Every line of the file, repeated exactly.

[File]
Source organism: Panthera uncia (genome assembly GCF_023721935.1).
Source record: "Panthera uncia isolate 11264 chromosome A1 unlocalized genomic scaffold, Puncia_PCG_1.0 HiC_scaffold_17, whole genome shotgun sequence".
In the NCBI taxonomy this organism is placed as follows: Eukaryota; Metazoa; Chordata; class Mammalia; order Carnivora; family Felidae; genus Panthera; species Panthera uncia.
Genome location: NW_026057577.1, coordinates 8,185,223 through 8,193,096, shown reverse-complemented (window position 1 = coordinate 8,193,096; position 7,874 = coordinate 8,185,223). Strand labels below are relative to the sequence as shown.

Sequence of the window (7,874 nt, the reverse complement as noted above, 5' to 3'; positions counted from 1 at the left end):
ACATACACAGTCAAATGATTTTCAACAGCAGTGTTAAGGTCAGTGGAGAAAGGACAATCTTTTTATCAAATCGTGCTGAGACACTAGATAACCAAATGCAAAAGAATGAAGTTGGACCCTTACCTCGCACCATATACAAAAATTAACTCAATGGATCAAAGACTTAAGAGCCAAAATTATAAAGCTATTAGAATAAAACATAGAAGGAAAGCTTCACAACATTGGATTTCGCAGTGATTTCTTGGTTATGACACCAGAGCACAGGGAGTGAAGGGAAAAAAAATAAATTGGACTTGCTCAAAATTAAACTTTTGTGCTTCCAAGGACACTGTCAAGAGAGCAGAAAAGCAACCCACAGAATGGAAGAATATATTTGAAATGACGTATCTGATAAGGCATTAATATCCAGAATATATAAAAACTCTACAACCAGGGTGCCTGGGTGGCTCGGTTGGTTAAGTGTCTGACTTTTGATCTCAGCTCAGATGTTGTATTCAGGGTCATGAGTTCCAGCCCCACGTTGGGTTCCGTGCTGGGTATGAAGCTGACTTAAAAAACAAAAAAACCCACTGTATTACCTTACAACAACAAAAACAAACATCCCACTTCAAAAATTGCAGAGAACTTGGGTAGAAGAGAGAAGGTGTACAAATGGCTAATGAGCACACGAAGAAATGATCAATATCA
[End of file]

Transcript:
Source organism: Panthera uncia (genome assembly GCF_023721935.1).
Source record: "Panthera uncia isolate 11264 chromosome A1 unlocalized genomic scaffold, Puncia_PCG_1.0 HiC_scaffold_17, whole genome shotgun sequence".
In the NCBI taxonomy this organism is placed as follows: Eukaryota; Metazoa; Chordata; class Mammalia; order Carnivora; family Felidae; genus Panthera; species Panthera uncia.
Genome location: NW_026057577.1, coordinates 8,185,223 through 8,193,096, shown reverse-complemented (window position 1 = coordinate 8,193,096; position 7,874 = coordinate 8,185,223). Strand labels below are relative to the sequence as shown.

Sequence of the window (7,874 nt, the reverse complement as noted above, 5' to 3'; positions counted from 1 at the left end):
ACATACACAGTCAAATGATTTTCAACAGCAGTGTTAAGGTCAGTGGAGAAAGGACAATCTTTTTATCAAATCGTGCTGAGACACTAGATAACCAAATGCAAAAGAATGAAGTTGGACCCTTACCTCGCACCATATACAAAAATTAACTCAATGGATCAAAGACTTAAGAGCCAAAATTATAAAGCTATTAGAATAAAACATAGAAGGAAAGCTTCACAACATTGGATTTCGCAGTGATTTCTTGGTTATGACACCAGAGCACAGGGAGTGAAGGGAAAAAAAATAAATTGGACTTGCTCAAAATTAAACTTTTGTGCTTCCAAGGACACTGTCAAGAGAGCAGAAAAGCAACCCACAGAATGGAAGAATATATTTGAAATGACGTATCTGATAAGGCATTAATATCCAGAATATATAAAAACTCTACAACCAGGGTGCCTGGGTGGCTCGGTTGGTTAAGTGTCTGACTTTTGATCTCAGCTCAGATGTTGTATTCAGGGTCATGAGTTCCAGCCCCACGTTGGGTTCCGTGCTGGGTATGAAGCTGACTTAAAAAACAAAAAAACCCACTGTATTACCTTACAACAACAAAAACAAACATCCCACTTCAAAAATTGCAGAGAACTTGGGTAGAAGAGAGAAGGTGTACAAATGGCTAATGAGCACACGAAGAAATGATCAATATCA